Healthcare Continuation under Minnesota Statute §299A.465:  After PERA awards an injured member Duty Disability Benefits or an officer who is over age 55 with over 20 years of service directly applies, an injured police officer is entitled to healthcare coverage through age 65 as if the officer remained with the department. If the officer had family coverage at the time of the injury, his or her family also retains healthcare coverage. Extrapolated over the course of the benefit, this benefit is frequently worth over $500,000. Similar requirements apply to police officers applying for Duty Disability benefits.

Personal Injury:  If police officers are injured in the line of duty due to the negligence of a third-party, such as a person resisting arrest or a negligent driver in a motor vehicle collision, injured officers may bring a civil claim against the negligent party and in motor vehicle cases, claims against under-insured and uninsured motorist insurance policies. These claims include monetary recovery for pain and suffering, loss of enjoyment of life, past and future wage loss, past and future medical treatment, and are in addition to PERA and work comp benefits. If the injuries are so severe that the officer is no longer able to return to work as police officer, he or she may be entitled to very significant sums in addition to PERA/MSRS disability benefits, healthcare continuation benefits, and Minnesota workers’ compensation benefits.

Here are a few more things you may not know:

PTSD is covered under the Minnesota Workers’ Compensation Act. PERA and MSRS also recognize PTSD as a covered disability for Duty Disability benefits and healthcare continuation benefits under §299A.465.
Work comp benefits and personal injury monies are non-taxable. PERA Duty Disability benefits are non-taxable until the age 55 or until the benefit converts to a regular retirement benefit.
Unless there is a dispute, attorney fees are not charged in workers’ compensation cases. Attorney fees in personal injury and work comp cases are contingent. Unless we recover monies on your behalf we do not charge a fee.
Strict time limits exist as to when injured officers may bring a workers’ compensation, personal injury, or PERA/MSRS disability claim.

Contact Meuser Law Office, P.A. for a free, no-obligation case evaluation and consultation. The knowledgeable attorneys at Meuser Law Office, P.A. take the time with each client to help determine which benefits under the Minnesota Workers’ Compensation Act you are entitled as well as discuss PERA Duty Disability benefits and Healthcare Continuation Benefits under Minnesota Statute §299A.465. Call us today at 877-746-5680.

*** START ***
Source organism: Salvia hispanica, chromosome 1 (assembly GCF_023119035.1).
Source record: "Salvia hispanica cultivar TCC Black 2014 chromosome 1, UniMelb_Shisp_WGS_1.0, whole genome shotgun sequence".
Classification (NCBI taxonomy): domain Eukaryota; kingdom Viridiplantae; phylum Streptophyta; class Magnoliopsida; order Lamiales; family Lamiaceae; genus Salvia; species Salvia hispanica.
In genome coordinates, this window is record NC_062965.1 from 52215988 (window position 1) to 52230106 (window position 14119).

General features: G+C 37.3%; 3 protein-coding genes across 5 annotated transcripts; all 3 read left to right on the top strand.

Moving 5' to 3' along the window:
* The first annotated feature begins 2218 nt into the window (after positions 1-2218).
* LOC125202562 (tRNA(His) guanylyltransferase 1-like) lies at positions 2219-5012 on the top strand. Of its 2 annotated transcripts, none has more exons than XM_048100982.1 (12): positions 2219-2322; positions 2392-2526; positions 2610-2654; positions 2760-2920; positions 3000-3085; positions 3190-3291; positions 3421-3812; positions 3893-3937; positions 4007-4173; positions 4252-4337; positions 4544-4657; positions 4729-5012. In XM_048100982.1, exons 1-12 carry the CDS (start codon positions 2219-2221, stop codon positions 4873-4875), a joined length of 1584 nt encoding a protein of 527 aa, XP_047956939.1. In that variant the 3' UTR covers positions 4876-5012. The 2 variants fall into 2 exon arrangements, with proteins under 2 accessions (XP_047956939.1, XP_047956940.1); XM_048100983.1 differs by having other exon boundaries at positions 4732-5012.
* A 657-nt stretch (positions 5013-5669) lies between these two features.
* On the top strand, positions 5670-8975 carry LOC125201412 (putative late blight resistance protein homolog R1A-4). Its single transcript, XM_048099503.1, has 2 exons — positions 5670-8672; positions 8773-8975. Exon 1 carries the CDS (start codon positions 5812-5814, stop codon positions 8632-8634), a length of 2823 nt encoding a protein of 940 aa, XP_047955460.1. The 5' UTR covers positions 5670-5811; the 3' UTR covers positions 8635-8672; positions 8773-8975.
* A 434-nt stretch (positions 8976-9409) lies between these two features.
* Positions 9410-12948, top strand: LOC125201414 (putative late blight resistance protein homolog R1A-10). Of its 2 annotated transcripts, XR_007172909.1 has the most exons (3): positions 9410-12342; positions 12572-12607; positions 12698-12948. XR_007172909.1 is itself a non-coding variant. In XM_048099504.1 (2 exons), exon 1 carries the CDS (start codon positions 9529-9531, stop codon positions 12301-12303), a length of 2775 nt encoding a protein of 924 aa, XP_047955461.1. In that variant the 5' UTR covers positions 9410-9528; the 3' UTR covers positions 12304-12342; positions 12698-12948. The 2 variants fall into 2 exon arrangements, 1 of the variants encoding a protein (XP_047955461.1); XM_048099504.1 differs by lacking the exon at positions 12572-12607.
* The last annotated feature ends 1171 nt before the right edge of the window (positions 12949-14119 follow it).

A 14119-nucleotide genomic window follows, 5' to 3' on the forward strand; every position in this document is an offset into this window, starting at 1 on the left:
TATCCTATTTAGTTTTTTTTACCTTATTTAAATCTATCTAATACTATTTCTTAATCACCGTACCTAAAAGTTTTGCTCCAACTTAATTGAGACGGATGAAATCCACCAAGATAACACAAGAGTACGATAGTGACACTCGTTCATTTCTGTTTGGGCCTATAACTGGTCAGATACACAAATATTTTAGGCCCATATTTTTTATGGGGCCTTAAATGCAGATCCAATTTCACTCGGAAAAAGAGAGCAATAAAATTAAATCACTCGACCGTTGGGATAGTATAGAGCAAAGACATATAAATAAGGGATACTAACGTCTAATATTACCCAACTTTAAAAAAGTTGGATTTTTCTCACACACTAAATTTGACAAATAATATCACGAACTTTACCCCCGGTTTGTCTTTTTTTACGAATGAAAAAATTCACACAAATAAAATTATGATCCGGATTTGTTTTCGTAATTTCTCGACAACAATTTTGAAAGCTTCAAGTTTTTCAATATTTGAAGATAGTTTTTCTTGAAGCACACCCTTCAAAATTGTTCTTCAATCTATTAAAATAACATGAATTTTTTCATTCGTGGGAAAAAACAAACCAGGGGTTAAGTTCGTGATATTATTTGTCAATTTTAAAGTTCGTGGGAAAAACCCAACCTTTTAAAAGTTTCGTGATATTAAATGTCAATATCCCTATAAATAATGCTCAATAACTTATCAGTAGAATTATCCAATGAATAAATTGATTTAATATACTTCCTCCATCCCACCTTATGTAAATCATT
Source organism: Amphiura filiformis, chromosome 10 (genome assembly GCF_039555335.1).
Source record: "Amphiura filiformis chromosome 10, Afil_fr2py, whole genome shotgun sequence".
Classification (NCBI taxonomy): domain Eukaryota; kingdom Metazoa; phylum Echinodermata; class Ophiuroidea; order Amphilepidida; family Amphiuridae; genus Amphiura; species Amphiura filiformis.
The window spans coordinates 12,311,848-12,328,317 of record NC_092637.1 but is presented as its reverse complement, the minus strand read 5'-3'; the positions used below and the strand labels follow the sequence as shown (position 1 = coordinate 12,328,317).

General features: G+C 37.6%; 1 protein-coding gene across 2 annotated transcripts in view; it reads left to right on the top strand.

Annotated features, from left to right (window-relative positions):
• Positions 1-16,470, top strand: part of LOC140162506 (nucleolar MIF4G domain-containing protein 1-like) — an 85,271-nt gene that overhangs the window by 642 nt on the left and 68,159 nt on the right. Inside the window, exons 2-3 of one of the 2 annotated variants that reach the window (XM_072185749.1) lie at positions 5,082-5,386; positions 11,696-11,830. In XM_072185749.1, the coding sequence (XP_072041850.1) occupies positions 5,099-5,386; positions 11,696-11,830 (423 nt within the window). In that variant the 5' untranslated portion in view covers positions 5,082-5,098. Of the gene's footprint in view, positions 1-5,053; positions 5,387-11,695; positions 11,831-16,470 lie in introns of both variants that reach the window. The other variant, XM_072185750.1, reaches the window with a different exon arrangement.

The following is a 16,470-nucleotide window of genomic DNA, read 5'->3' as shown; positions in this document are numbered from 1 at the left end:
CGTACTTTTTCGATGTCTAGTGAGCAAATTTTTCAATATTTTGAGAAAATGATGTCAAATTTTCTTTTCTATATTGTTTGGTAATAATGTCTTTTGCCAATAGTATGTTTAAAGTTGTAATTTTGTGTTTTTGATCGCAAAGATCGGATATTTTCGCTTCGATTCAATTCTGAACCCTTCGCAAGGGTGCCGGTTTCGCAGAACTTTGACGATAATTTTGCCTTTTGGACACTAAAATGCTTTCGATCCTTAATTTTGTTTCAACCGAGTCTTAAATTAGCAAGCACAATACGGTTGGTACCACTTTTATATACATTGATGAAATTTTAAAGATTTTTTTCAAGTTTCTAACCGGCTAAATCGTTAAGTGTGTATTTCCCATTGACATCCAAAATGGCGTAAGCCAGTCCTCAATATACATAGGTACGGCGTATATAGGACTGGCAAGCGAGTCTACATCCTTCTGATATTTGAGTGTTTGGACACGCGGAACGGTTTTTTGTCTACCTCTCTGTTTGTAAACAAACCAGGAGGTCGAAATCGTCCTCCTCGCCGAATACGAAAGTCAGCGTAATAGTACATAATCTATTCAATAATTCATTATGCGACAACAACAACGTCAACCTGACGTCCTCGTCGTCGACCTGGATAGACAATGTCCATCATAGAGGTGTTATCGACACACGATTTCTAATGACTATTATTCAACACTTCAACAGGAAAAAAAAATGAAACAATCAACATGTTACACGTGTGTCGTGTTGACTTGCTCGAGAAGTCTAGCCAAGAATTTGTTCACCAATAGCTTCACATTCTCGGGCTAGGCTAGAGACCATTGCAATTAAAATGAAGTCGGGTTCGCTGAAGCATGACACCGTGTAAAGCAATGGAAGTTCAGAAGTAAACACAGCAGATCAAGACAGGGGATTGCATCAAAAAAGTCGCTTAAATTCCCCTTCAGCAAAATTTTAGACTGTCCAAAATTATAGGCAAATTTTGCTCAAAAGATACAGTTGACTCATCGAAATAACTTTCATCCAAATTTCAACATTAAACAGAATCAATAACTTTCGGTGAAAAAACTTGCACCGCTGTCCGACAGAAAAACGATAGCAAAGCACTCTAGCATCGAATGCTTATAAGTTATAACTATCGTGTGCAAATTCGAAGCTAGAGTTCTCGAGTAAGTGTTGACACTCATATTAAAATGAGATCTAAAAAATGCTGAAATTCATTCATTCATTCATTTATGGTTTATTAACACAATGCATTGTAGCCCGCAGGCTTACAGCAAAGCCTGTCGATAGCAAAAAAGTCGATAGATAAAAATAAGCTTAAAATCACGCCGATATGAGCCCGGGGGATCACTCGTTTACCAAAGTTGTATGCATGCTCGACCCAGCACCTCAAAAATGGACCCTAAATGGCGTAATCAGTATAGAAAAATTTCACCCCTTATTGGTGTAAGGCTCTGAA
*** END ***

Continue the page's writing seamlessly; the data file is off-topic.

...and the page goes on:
Mary Beth Boyceby Mary Beth
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Thursday, July 27, 2017

Employee Who Separates from Date of Injury Employer Due to PERA Duty Disability Remains Entitled to Wage Loss Benefits

Accepting an award of PERA Duty Disability Benefits does not prevent firefighters, police officers, deputy sheriffs, and corrections officers from receiving wage loss benefits, including temporary partial disability benefits under the Minnesota Workers’ Compensation Act.

A member approved for PERA Duty Disability benefits must separate from his or her position covered under the applicable plan, Police and Fire or Corrections, before receiving benefits. Members are encouraged to work in a different capacity. PERA Duty Disability benefits are not the same as PERA permanent and total disability benefits, members may work and still receive work comp benefits, PERA benefits, and income from a new employer. When the member begins working with a new employer and earns less than from the previous city or county employment, he or she will be eligible for temporary partial disability benefits from Minnesota workers’ compensation.

Temporary partial disability (TPD) benefits are wage loss benefits available to injured workers under the Minnesota Workers’ Compensation Act who are able to return to work, but at a reduced wage because of his or her work injury. TPD is available for a total of 225 weeks but no more than 450 weeks after the date of injury. TPD is paid out at a rate of 2/3 of the difference between what the employee was making at the time of the injury or average weekly wage and the reduced earnings. Like other work comp benefits, TPD benefits are non-taxable.

In order to receive TPD injured workers must:

(1) Suffer a work-related injury
(2) Experience a loss of earning capacity as a result of that injury
(3) Be able to work, subject to restrictions
(4) Experience an actual loss of earning capacity

It is well settled law that “[a]n injured worker is not forever bound to his employer in order to retain his entitlement to benefits.” Boutto v. U.S. Steel Corp., slip. Op., No. WC06-288 (W.C.C.A. July 18, 2007). This means that an injured employee does not have to continue to work for the date of injury employer as a prerequisite to receiving work comp benefits. Anything less would force injured workers to be at the mercy of the employer.